Using Christmas carols in a lesson

Christmas carols are rich with narrative, cultural significance and timeless lyrics. Packed full of gospel truths, they are also an ideal tool for introducing our students to the most precious gift of all.

Research has shown that music in general is a valuable tool for language teaching. Through song, we can build vocabulary, change the mood and boost students’ creativity, not to mention open up meaningful discussions about the world around us.

Below are some suggestions of how you could incorporate two carols into your English lessons.

 

What Child is This

Level: Lower (Elementary- Pre-intermediate)

Activity ideas:

  •  In preparation print off copies of the lyrics for each student.
  •  For low-level classes, print pictures of all the characters included in the song (e.g. child, Mary, angels, shepherds, peasant, king, babe). Encourage them to match the characters in the song with the pictures.
  •  For intermediate level students, ask them to find all the words which refer to people/characters in the song.
  •  For higher levels, describe the person with a partner – student A chooses a character and tries to describe it to partner.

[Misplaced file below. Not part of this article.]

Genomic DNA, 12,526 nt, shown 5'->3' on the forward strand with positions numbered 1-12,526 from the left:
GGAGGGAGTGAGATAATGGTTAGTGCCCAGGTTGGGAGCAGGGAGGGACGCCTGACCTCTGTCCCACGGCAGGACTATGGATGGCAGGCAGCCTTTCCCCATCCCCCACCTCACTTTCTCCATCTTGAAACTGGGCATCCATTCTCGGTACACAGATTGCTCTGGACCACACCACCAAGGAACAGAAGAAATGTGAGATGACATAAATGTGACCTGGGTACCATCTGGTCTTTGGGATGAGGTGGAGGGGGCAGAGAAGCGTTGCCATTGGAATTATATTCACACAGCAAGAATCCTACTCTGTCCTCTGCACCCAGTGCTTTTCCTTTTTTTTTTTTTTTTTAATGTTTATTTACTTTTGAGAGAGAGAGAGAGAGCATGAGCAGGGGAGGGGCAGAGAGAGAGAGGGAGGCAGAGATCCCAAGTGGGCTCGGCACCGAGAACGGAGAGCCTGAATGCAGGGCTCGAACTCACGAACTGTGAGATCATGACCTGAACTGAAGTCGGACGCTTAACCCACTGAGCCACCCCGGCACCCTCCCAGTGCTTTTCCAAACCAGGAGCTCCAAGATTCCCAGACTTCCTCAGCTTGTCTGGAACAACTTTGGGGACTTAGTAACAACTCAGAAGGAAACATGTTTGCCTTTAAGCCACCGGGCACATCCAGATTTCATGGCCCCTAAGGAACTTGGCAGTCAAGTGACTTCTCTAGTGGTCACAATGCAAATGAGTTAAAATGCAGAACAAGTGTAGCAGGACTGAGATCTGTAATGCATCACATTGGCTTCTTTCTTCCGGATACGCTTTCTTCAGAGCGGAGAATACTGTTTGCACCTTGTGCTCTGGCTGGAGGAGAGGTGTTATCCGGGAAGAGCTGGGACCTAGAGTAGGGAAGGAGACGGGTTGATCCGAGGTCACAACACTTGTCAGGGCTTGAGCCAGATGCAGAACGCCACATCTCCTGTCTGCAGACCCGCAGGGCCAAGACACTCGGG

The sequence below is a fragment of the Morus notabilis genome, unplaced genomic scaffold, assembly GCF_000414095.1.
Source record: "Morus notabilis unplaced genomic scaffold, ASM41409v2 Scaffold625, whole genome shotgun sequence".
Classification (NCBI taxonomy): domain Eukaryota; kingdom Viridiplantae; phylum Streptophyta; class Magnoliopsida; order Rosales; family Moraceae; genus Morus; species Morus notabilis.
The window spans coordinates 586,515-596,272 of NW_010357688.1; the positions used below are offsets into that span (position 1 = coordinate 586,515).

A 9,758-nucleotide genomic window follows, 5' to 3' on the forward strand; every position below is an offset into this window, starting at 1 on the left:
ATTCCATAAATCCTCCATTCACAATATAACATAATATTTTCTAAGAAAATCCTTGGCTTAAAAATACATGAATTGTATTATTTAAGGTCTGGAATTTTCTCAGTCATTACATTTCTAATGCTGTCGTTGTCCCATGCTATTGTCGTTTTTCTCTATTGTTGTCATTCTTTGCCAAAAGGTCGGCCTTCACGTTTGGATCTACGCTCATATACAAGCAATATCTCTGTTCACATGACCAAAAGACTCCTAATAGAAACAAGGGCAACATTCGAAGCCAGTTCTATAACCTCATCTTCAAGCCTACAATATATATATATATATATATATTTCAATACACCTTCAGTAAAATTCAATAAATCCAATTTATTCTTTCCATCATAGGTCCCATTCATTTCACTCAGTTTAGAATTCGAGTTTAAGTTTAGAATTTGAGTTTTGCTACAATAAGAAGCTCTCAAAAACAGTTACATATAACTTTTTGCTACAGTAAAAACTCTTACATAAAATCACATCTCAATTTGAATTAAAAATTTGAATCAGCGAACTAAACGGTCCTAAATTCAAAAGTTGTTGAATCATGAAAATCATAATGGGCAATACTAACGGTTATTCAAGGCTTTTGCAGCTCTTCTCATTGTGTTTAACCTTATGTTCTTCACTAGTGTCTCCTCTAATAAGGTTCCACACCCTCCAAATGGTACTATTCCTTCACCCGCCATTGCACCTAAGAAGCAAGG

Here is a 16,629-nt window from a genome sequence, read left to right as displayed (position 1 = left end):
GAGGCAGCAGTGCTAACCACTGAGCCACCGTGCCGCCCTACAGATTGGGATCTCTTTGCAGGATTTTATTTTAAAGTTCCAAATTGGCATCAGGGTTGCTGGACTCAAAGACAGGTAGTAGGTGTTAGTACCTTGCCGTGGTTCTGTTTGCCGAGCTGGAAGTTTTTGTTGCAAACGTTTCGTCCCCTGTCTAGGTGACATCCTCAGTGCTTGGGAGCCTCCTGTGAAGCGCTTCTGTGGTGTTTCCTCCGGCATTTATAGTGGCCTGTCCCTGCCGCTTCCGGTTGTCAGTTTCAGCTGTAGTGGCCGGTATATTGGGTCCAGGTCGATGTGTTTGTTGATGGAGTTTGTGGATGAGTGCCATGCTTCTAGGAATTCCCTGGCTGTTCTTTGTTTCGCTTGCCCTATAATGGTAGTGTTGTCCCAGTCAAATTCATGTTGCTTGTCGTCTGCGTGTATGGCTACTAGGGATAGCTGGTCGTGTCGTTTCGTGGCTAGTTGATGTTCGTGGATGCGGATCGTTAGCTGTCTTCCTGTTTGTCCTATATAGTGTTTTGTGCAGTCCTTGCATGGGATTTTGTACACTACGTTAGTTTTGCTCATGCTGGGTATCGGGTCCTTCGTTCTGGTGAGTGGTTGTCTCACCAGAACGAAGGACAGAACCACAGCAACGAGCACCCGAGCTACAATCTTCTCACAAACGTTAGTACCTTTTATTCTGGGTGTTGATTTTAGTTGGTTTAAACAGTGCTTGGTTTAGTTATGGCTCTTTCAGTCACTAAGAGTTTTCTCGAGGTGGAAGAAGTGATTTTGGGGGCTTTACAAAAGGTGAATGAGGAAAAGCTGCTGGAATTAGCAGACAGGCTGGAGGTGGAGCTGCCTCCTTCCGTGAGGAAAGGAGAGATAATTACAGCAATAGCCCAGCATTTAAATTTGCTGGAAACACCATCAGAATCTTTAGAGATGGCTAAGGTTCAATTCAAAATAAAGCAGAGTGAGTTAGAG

•  Use these pictures/names of characters to tell the nativity story. Or if students already know the story, encourage them to tell it to each other.

Discussion idea:

  •  What is ‘laud’? What does it mean to ‘bring him laud’? (Explain that lots of the language in carols is archaic and not used in everyday language now).
  •  Discuss how the kings and shepherds worshipped him (ie. By bringing gifts, by coming to visit Him, perhaps bowing down). Why did they do that? If it feels appropriate, this could perhaps lead onto a discussion of why people still worship Him now and what that might look like.

 

Joy to the World

Level: Pre-Int – Upper Int

Activity ideas:

Christmas pronunciation

  •  Find all the phonemes of a particular sound you have been working on, eg. ‘wonders’, ’love’ = /Λ/
  •  Compare to other words using the letter ‘o’, representing a different sound. Eg. ‘rocks’, ‘songs’ = /ɒ/
  •  Alternative sounds – ‘Repeat’ ‘receive’ = /i:/ vs ‘king’, ‘sing’ = /ɪ/

Rhyming kings

  •  Find all words which rhyme at the end of lines. Eg. sing, king, ring; plains, reigns.
  •  Ask the students to think of more words which rhyme.
  •  Discuss whether rhyming is common in poetry from their culture.

Discussion ideas:

  •  Discuss what the song is referring to when it says ‘joy to the world’. What is this joy? What does ‘joy’ mean? Is it the same as ‘happiness’?
  •  What does it mean ‘Let every heart prepare Him room’?